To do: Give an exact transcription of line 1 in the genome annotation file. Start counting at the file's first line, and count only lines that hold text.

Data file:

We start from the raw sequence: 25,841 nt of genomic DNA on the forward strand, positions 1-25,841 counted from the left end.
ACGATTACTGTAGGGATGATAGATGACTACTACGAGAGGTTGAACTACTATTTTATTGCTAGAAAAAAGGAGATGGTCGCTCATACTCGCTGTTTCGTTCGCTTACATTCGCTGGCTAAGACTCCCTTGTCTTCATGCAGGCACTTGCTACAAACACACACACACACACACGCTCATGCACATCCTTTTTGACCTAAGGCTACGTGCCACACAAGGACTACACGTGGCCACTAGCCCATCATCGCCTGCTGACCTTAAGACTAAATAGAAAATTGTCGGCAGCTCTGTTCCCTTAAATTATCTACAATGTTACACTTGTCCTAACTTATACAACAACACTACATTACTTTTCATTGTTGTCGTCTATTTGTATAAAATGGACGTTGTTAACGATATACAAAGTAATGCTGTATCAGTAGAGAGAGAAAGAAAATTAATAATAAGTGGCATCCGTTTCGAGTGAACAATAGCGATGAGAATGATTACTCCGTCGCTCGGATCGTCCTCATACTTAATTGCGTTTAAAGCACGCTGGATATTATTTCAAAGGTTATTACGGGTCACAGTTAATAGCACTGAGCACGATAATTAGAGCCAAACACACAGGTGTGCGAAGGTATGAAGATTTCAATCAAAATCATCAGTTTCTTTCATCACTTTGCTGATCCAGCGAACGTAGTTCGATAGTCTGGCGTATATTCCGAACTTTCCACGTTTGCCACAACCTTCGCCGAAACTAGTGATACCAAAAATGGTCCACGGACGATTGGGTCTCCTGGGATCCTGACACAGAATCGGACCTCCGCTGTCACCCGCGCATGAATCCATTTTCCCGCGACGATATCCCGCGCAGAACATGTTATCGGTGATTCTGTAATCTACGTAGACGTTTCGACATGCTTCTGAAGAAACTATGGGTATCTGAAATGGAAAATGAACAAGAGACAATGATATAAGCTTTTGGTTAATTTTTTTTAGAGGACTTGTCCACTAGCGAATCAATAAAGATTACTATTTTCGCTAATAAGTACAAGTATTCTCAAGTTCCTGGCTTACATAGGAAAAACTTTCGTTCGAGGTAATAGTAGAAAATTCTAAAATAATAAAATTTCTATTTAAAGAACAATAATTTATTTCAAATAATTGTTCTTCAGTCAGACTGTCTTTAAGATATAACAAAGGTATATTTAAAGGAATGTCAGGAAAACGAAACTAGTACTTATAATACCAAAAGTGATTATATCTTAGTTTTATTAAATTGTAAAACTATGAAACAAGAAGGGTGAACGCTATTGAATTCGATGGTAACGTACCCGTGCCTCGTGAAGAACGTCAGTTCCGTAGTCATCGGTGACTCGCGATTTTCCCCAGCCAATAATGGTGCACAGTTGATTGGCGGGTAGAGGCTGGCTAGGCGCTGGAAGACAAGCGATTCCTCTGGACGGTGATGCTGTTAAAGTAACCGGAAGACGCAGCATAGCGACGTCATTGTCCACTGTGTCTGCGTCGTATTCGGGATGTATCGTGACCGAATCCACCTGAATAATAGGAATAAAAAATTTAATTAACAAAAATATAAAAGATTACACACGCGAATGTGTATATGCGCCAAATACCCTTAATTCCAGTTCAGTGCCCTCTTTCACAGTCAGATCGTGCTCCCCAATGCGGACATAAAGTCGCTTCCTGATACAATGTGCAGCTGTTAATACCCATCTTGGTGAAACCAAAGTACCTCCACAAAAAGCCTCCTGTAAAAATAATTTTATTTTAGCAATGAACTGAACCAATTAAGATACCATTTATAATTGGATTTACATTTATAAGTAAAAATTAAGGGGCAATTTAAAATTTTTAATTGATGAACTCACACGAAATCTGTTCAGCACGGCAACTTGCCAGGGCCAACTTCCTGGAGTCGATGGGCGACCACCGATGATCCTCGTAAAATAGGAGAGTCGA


We start from the raw sequence: 25,841 nt of genomic DNA on the forward strand, positions 1-25,841 counted from the left end.